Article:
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I'm trying to make a case statement and i am using the following wildcards to make the diff between the arguments:

This is for a single IP:

case $1 in
//the argument is a single IP    
*.*.*.0|1|2|3|4|5|6|7|8|9|10|11|12|13|14|15|16|17|18|19|20|21|22|23|24|25|26|27|28|29|30|31`|32|33|34|35|36|37|38|39|40|41|42|43|44|45|46|47|48|49|50|51|52|53|54|55|56|57|58|59|60|61|62|63|64|65|66|67|68|69|70|71|72|73|74|75|76|77|78|79|80|81|82|83|84|85|86|87|88|89|90|91|92|93|94|95|96|97|98|99|100|101|102|103|104|105|106|107|108|109|110|111|112|113|114|115|116|117|118|119|120|121|122|123|124|125|126|127|128|129|130|131|132|133|134|135|136|137|138|139|140|141|142|143|144|145|146|147|148|149|150|151|152|153|154|155|156|157|158|159|160|161|162|163|164|165|166|167|168|169|170|171|172|173|174|175|176|177|178|179|180|181|182|183|184|185|186|187|188|189|190|191|192|193|194|195|196|197|198|199|200|201|202|203|204|205|206|207|208|209|210|211|212|213|214|215|216|217|218|219|220|221|222|223|224|225|226|227|228|229|230|231|232|233|234|235|236|237|238|239|240|241|242|243|244|245|246|247|248|249|250|251|252|253|254|255 )

//the argument is a IP range

    `*.*.*.*-*.*.*.* )


Even so, it seems that its not working, what am I doing wrong?


share|improve this question
Define "not working". – Oliver Charlesworth Dec 31 '12 at 13:58
It should make the difference between and for a single IP it should do a specific set of commands and for a IP range other commands. – Alexis Cimpu Dec 31 '12 at 13:59
Instead of such a huge switch, why not simple if? – anishsane Dec 31 '12 at 14:38
and in if i will not have to use this wildcards ? – Alexis Cimpu Dec 31 '12 at 14:50
Bash is not JavaScript. Fix your syntax. – CodeGnome Dec 31 '12 at 15:25
up vote 4 down vote accepted

For the single IP, you have defined these alternatives

  • *.*.*.0
  • 1
  • 2
  • ...

and not

  • *.*.*.0
  • *.*.*.1
  • *.*.*.2
  • ...

The pattern type used here is called glob.

If you really want to spell it out, you have to say


When you want to have at most three characters, you can specify this as well


or with at most three digits


but this allows e.g. as well.

If you have

case "$arg" in
single-IP) ... ;;
IP-range) ... ;;

it will first test single-IP, which always matches. To match ranges as well, you must list the pattern for the IP range first

case "$arg" in
IP-range) ... ;;
single-IP) ... ;;

then it tests the IP range case first, and only if it doesn't match tests for the single IP pattern.

For a simplified test, see

case "$1" in
*.*.*.*-*.*.*.*) echo range ;;
*.*.*.*) echo single ;;
*) echo else ;;

this gives

$ sh /tmp/a.sh
$ sh /tmp/a.sh
$ sh /tmp/a.sh 1.2.3
share|improve this answer
Is there a wildcard that can specify that there are only a maximum of 3 characters after the . ? – Alexis Cimpu Dec 31 '12 at 14:06
I have used the last one and for single IP and i am using ..*.[0-9]|*.*.*.[0-9][0-9]|*.*.*.[0-9][0-9][0-9]-..*.[0-9]|*.*.*.[0-9][0-9]|‌​*.*.*.[0-9][0-9][0-9]) for IP range. But it seems its not recognizing this case. It always goes to single IP – Alexis Cimpu Dec 31 '12 at 14:23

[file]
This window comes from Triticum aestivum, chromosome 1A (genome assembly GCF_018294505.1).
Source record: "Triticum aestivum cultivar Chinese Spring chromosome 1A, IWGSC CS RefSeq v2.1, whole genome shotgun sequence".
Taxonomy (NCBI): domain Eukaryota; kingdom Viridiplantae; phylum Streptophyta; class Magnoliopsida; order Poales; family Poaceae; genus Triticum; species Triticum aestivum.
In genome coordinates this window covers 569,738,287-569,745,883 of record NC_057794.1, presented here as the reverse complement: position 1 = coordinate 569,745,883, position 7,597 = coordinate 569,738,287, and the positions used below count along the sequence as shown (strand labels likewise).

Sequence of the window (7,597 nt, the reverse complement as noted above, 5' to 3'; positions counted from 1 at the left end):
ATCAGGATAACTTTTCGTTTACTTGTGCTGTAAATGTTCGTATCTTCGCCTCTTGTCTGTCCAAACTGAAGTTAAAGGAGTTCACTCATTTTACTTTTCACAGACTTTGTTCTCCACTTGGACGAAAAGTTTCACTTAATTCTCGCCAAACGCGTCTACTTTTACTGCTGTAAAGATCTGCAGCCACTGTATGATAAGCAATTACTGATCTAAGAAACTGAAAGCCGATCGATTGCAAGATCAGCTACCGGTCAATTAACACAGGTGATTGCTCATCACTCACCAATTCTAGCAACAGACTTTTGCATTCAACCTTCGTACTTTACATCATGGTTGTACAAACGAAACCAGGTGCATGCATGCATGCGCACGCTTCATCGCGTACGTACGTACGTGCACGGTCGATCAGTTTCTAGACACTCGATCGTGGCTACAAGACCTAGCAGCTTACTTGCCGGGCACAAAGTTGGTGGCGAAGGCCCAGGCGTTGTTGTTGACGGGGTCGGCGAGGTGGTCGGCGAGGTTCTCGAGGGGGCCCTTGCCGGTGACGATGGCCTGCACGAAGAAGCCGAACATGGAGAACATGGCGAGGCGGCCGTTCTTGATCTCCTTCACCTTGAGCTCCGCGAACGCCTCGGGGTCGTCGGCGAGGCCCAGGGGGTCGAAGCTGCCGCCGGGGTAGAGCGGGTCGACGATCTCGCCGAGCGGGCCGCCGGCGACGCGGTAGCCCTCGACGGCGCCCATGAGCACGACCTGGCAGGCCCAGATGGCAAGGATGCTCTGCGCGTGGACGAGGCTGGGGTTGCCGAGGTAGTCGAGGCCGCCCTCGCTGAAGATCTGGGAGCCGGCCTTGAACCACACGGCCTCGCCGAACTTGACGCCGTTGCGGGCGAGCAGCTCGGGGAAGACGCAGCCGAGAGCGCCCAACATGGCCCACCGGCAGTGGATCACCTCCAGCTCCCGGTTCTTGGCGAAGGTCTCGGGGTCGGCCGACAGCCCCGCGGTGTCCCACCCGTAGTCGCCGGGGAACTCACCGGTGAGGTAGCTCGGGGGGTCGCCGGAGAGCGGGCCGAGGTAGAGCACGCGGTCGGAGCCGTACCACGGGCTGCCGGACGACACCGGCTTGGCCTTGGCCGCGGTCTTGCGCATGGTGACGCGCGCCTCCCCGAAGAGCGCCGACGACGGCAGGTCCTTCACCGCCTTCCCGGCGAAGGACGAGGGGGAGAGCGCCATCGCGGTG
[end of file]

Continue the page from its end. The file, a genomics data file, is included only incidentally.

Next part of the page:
@AlexisCimpu Please see updated answer. – Olaf Dietsche Dec 31 '12 at 14:29
nicee, I have changed it, but now it only goes on the range, even if the argument its a single ip – Alexis Cimpu Dec 31 '12 at 14:36
Bear in mind that this solution allows things that are no IPs at all! – gniourf_gniourf Dec 31 '12 at 17:50

Maybe this little loop can help you:


shopt -s extglob

is_a_byte() {
    local i
    for i do
       [[ "$i" = +([[:digit:]]) ]] && ((10#$i<=255)) || return 1 

is_ip() {
    local ipn
    read -a ipn <<< "${1//./ }"
    if [[ "${#ipn[@]}" = 4 ]] && is_a_byte "${ipn[@]}"; then
       [[ "$2" ]] && printf -v "$2" "%s" $(( ((((((10#${ipn[0]}<<8)|10#${ipn[1]})<<8)|10#${ipn[2]})<<8)|10#${ipn[3]}) ))
       return 0
       return 1

while IFS=- read -e -r -p "Enter an IP or an IP range: " -a ip; do
   if [[ -z ${ip[1]} ]]; then
      if is_ip "${ip[0]}" N; then
         echo "Valid IP ---> $N"
         echo "${ip[0]} is not a valid IP"
      if is_ip "${ip[0]}" N[0] && is_ip "${ip[1]}" N[1]; then
         ((N[0]>N[1])) && N=( "${N[1]}" "${N[0]}" )
         echo "Valid IP range ---> ${N[0]}-${N[1]}"
         echo "${ip[0]}-${ip[1]} is not a valid IP range"

No grep, no subshell, only pure bash, and it is much more robust than a clumsy glob/regex, and I would say it's rather elegant ;-).

share|improve this answer
Hi! I find your is_ip near my check_is_ip: serverfault.com/questions/461760/linux-create-shortcut-command/… ;-) Happy New Year! – F. Hauri Dec 31 '12 at 16:22
@F.Hauri Very close, yes! The one I gave here is more "bashistic" though ;-). Happy New Year too! – gniourf_gniourf Dec 31 '12 at 16:42
Nice concept, I don't ever used printf -v. But for test only, U could add [ "$2" ] before printf! – F. Hauri Jan 1 '13 at 10:18
@F.Hauri Done! ;-) – gniourf_gniourf Jan 1 '13 at 10:33
U could use [ "$i" == $((i&255)) ] for test Is a byte – F. Hauri Jan 1 '13 at 10:36

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